- till schools open again
- because standardized tests aren’t standardized for on-line administration
- because we’re not comfortable
- because we think that it can’t be valid
The answers are yes, no, maybe, it depends. Last time we talked about “yes.” This time let’s talk about:
A long time ago (about 25 to 30 years ago) I learned that bilingual children should be tested in their dominant or home language. The prevailing view then was that if you tested in the weaker language you wouldn’t be letting the child demonstrate what they knew. I think that this part is true. The other part of this perspective is that there wouldn’t be anything in the weaker language that wouldn’t be represented in the stronger language. I don’t believe that this part is true. It’s the 21st century… we know better. Read the rest of this entry »
My collaborators and I did a number of studies of morphosyntax, semantics, phonology and pragmatics that informed development of the final version of the BESA. We’ve since done other studies using the BESA as an indicator of language impairment or phonological impairment. In addition, it is important to have independent studies of the BESA that evaluate its effectiveness. There are a few studies so far that use the BESA, and I hope soon there will be more. Here is what I think is only a partial list: Read the rest of this entry »
It’s been a busy year., and we have more to come. This year one of our big accomplishments was to launch the BESA, a speech and language test for children 4 to 7. It was a long project, but we are very satisfied with the test and how well it works to identify speech and language impairment in bilingual children. A serous problem in the field has been that there are so few instruments to properly identify impairments in bilinguals. There result is that these kids are assessed with instruments that have not been proven to work well with bilinguals. Worse some may overidentify children as having impairment when they are in the process of learning English as a second language. Another problem is that these kids can be missed altogether. Sometimes district personnel will wait for the child to have enough English to test them. Waiting can result in falling further behind because services that might have helped are not provided.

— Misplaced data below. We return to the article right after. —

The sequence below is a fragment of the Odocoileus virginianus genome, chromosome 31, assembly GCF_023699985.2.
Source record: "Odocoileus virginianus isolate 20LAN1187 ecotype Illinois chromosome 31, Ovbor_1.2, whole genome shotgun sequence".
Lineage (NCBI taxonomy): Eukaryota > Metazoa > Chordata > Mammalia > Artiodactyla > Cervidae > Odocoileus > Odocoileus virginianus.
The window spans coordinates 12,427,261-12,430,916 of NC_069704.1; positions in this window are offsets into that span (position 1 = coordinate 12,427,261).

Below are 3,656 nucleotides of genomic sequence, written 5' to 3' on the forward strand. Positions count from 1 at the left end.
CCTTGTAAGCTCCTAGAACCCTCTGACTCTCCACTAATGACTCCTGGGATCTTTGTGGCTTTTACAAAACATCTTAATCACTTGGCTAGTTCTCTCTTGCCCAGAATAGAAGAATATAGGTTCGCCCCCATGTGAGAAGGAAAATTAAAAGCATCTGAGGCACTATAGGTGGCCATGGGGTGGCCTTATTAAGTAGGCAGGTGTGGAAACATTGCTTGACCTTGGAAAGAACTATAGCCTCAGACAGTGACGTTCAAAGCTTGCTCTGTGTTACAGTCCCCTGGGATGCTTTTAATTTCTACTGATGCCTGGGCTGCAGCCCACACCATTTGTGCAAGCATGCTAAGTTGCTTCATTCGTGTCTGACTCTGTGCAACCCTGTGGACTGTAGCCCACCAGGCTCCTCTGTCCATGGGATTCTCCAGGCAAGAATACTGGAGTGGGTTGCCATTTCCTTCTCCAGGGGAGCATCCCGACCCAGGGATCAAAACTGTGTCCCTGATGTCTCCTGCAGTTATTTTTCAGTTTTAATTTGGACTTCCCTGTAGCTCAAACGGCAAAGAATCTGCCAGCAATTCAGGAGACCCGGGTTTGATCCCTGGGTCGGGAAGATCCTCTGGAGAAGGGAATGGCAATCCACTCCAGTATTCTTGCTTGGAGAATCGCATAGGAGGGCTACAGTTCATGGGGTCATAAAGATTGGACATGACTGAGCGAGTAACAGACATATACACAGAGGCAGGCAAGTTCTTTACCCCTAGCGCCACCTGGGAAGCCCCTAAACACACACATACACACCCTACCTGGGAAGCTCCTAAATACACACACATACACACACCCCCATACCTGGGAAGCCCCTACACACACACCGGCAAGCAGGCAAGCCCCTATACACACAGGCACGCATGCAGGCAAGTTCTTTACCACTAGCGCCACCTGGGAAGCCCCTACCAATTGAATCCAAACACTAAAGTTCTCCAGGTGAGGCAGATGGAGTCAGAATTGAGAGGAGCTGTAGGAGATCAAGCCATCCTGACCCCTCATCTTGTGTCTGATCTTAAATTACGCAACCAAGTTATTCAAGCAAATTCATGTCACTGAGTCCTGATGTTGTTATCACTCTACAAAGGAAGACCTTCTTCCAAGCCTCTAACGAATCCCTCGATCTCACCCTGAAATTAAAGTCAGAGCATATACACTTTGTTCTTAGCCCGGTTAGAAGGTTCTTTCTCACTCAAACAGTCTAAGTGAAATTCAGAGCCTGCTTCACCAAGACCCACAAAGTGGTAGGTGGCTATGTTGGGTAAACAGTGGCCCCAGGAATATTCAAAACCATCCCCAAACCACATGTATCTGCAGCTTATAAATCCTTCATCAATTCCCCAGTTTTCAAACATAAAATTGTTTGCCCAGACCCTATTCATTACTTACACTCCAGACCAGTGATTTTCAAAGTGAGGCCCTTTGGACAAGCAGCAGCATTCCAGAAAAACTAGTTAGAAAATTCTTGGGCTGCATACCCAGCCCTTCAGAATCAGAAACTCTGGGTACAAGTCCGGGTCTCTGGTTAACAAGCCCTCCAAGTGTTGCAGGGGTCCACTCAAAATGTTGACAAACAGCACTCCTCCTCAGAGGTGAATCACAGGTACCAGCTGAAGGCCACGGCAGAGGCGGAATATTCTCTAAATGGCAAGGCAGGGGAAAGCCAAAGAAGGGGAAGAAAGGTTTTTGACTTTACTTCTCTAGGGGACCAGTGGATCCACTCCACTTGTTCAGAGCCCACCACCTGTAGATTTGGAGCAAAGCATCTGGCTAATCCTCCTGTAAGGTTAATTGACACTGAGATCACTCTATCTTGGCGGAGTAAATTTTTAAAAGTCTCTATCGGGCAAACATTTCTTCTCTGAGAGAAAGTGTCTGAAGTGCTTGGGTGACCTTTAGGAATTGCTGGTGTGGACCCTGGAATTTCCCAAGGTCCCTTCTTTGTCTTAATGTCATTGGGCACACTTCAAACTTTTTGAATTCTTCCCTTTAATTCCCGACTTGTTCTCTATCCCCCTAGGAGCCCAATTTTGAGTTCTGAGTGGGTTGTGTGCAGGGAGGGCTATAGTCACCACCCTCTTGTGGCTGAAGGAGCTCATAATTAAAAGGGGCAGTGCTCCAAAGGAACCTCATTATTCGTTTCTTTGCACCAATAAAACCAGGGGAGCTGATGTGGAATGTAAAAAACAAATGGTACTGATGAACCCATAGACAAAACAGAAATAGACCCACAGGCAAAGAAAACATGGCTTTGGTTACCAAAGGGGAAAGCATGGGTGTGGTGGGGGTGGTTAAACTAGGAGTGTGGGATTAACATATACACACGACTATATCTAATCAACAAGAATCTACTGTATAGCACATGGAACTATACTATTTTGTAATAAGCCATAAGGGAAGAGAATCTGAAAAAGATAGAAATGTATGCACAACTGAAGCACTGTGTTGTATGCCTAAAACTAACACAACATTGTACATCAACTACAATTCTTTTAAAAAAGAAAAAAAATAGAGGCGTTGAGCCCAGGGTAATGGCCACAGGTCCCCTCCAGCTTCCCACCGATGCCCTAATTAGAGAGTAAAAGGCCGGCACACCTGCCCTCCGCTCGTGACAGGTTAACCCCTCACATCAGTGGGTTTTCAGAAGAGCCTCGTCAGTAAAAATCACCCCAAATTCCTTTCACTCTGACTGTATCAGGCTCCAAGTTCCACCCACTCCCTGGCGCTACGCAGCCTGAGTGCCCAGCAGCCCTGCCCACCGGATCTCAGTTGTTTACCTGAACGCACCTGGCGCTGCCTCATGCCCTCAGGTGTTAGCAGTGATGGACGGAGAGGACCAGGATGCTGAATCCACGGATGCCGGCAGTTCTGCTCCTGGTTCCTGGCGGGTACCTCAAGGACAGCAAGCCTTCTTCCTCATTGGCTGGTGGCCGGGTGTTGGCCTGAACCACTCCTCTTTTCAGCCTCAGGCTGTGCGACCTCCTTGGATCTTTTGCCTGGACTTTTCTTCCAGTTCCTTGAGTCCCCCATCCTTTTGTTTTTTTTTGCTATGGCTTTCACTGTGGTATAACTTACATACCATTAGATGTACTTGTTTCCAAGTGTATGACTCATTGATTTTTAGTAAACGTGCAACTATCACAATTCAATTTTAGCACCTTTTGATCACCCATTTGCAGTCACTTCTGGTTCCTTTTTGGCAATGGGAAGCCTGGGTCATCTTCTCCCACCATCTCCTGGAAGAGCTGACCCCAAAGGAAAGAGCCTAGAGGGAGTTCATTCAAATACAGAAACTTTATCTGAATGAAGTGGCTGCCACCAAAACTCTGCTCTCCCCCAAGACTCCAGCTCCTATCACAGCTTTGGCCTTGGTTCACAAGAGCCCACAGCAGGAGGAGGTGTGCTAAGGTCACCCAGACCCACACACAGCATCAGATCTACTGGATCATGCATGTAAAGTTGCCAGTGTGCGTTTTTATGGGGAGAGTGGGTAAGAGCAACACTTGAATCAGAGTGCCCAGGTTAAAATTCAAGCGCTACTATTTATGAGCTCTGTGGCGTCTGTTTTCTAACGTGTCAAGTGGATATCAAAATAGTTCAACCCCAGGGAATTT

The other day I read a post by Nicholas Miller on the Speech and Language Sciences @ Newcastle University blog. He talked about the reprinting of his book, “Bilingualism and Language Disability” in psychology press’ classic revivals series. He reminisced about how the 1984 book came to be in the first place. Read the rest of this entry »
This week was SXSW in Austin. I usually try to go see as many movies as possible. It was a lot of fun running from one independent movie to another, but I did have to get some work done so my time was somewhat divided. One of the films I really enjoyed was “Sound City” directed by David Grohl. The movie is about the history of a recording studio in Van Nuys, CA. Nirvana recorded their breakthrough album, Nevermind, at Sound City, along with many rock and roll greats including, Fleetwood Mac, Neil Young, Rick Springfield, Tom Petty, and many others. I enjoyed listening to the clips of music (and there were a lot) as well as their stories from their years at the studio. The people who recorded there and the folks who ran the studio obviously had a lot of good memories and high regard for each other. Read the rest of this entry »
It’s interesting to understand bilingual language acquisition in the context of existing theories. This helps to better understand and interpret findings, and how well findings fit (or don’t) a theory helps to refine it. When there is an accumulation of findings that fit well, then we can better predict what might be going on even if there is little data.